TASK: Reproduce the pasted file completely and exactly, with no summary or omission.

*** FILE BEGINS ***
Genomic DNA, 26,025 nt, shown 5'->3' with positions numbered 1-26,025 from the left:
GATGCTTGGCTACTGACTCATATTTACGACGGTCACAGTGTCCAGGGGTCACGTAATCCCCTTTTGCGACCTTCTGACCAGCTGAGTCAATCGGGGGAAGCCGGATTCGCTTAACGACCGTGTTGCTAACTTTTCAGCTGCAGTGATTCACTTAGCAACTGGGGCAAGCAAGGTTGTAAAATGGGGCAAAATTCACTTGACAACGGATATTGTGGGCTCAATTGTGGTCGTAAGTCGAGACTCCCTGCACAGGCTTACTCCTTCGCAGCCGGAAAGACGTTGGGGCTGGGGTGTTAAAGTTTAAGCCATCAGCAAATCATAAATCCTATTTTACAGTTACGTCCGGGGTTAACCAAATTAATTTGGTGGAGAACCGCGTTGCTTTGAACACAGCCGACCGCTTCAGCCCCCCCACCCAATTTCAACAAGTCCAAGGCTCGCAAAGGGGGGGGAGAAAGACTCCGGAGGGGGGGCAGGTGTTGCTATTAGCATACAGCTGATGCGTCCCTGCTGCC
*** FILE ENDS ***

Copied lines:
Genomic DNA, 26,025 nt, shown 5'->3' with positions numbered 1-26,025 from the left:
GATGCTTGGCTACTGACTCATATTTACGACGGTCACAGTGTCCAGGGGTCACGTAATCCCCTTTTGCGACCTTCTGACCAGCTGAGTCAATCGGGGGAAGCCGGATTCGCTTAACGACCGTGTTGCTAACTTTTCAGCTGCAGTGATTCACTTAGCAACTGGGGCAAGCAAGGTTGTAAAATGGGGCAAAATTCACTTGACAACGGATATTGTGGGCTCAATTGTGGTCGTAAGTCGAGACTCCCTGCACAGGCTTACTCCTTCGCAGCCGGAAAGACGTTGGGGCTGGGGTGTTAAAGTTTAAGCCATCAGCAAATCATAAATCCTATTTTACAGTTACGTCCGGGGTTAACCAAATTAATTTGGTGGAGAACCGCGTTGCTTTGAACACAGCCGACCGCTTCAGCCCCCCCACCCAATTTCAACAAGTCCAAGGCTCGCAAAGGGGGGGGAGAAAGACTCCGGAGGGGGGGCAGGTGTTGCTATTAGCATACAGCTGATGCGTCCCTGCTGCC